Z32-15 Table 6 classifies essential system loads and branches, and their intended performance (vital, delayed vital or conditional) for a specific type of patient care.
Is this correct for all healthcare facilities?
So it seems some of the questions posed at the outset have been answered. But are there any differences in electrical installations between hospitals and, say, doctors’ offices?
CE Code Section 24 helps bring clarification. First, some history: prior to the 2002 edition of the CE Code, Section 24 was limited only to electrical installation requirements in patient care areas of hospitals. When the 19th CE Code was published in 2002, the Scope of Section 24 had been expanded to cover installations within patient care areas of, not hospitals, but healthcare facilities.
As such, the definition of “hospital” was deleted from Rule 24-002 “Special terminology” and a new definition for “healthcare facility” was added.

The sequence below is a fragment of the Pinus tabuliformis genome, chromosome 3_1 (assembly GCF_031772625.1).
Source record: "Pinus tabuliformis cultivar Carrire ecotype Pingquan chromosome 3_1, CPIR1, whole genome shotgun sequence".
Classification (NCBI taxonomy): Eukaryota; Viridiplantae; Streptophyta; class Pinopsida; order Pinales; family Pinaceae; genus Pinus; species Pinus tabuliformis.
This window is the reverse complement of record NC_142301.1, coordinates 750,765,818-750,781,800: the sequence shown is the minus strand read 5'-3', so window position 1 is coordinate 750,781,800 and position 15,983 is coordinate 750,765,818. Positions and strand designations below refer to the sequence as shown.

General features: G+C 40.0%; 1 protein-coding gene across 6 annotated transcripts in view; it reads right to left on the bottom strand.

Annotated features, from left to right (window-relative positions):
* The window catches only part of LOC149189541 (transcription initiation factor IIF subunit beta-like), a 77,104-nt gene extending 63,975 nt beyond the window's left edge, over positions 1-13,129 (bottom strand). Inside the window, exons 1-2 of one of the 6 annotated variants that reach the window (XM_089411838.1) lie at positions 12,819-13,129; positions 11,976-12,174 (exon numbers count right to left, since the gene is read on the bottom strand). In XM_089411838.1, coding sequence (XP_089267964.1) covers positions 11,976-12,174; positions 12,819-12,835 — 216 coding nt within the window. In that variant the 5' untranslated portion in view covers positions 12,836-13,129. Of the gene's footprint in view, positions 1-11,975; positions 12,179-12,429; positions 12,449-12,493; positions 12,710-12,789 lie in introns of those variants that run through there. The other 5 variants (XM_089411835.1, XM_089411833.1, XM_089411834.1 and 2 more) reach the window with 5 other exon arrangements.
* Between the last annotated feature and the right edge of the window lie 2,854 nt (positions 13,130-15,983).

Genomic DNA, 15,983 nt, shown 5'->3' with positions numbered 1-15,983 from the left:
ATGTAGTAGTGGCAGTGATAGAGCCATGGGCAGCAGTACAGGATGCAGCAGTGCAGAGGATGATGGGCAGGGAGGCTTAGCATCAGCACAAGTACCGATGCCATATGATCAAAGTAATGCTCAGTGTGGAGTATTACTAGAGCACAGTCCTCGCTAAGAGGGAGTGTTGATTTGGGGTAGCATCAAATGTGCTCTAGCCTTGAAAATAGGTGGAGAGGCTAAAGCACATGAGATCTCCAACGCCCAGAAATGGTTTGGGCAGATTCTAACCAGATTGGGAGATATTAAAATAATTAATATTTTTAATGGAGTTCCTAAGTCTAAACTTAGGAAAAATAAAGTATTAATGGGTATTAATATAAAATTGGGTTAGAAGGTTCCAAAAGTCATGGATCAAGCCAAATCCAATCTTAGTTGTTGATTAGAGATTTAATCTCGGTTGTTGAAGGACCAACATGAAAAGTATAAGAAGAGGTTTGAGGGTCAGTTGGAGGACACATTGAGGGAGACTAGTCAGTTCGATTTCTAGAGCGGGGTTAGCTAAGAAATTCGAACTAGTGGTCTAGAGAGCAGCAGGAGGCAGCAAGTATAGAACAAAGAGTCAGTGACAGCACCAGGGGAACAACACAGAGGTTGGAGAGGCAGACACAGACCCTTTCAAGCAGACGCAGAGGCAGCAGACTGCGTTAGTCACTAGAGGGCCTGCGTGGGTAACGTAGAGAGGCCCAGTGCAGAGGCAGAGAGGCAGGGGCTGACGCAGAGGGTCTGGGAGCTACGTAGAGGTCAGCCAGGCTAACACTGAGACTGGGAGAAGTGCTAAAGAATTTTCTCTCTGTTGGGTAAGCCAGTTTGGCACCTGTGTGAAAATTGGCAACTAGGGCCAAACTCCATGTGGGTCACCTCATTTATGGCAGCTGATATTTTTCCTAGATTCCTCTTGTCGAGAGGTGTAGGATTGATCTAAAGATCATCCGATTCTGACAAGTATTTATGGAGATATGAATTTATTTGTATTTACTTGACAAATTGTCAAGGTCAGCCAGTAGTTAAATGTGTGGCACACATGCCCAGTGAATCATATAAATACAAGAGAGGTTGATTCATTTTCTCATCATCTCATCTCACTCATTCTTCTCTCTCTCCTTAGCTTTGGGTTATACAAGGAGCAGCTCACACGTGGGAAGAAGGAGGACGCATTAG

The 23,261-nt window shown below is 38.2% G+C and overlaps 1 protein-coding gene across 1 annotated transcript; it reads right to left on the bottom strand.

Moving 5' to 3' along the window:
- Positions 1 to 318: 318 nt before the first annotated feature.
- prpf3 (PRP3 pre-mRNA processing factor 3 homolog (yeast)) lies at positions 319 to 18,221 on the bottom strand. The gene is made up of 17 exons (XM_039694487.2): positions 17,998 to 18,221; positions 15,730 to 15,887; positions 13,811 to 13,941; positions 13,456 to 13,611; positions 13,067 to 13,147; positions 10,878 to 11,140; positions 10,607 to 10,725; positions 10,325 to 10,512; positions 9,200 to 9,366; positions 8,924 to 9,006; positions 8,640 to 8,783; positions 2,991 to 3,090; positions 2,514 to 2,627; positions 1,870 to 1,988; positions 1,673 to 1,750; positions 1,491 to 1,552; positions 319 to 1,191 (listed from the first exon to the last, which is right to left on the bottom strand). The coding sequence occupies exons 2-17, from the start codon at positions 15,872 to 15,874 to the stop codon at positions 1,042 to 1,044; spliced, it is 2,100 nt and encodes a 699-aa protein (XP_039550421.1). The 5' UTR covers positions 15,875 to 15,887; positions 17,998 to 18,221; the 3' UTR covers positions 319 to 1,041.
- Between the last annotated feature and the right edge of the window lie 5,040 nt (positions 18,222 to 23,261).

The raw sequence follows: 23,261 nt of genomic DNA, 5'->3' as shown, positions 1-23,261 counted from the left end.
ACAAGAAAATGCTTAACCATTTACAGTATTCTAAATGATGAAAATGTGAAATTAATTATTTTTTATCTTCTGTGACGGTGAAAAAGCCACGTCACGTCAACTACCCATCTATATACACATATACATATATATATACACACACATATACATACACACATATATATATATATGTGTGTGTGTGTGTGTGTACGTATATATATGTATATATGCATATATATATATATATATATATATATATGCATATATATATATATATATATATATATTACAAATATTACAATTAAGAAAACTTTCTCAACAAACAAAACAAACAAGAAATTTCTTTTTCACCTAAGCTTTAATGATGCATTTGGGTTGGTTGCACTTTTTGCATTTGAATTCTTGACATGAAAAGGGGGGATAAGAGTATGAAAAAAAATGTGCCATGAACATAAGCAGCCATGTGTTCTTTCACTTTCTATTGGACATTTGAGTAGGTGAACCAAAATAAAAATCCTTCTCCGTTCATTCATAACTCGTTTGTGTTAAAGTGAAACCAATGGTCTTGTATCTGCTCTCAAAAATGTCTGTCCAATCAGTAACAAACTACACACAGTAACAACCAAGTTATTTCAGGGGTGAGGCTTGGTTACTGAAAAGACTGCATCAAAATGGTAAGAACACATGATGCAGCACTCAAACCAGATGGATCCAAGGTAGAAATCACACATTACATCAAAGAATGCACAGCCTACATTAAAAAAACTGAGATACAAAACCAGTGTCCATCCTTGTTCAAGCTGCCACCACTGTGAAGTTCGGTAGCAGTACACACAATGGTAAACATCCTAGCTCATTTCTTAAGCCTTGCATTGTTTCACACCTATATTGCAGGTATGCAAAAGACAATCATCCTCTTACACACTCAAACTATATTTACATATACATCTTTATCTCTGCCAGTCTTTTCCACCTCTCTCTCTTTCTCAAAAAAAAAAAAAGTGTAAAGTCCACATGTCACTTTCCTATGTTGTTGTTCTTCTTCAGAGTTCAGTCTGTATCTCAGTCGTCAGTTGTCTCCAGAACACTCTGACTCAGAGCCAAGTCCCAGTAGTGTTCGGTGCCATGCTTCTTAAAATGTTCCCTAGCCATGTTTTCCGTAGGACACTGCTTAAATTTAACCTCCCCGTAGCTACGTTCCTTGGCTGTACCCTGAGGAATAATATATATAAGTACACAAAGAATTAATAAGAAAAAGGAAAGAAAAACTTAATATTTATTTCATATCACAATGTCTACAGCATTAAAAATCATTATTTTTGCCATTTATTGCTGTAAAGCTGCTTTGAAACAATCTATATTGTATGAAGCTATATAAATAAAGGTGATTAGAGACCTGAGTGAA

This change from hospital to healthcare facility was made throughout CE Code Section 24 and Appendix B to harmonize with CSA Z32, which separates healthcare facilities into three classes:
1. Healthcare facility, Class A
A hospital, so designated by Canada or one of its Provinces or Territories, where patients are accommodated on the basis of medical need and are provided with continuing medical care and supporting diagnostic and therapeutic services. (Example, a typical public hospital.)
2. Healthcare facility, Class B
A facility where residents, as a result of physical or mental disabilities, are unable to function independently and are accommodated due to a need for daily care by healthcare professionals. (Example, a nursing home.)
3. Healthcare facility, Class C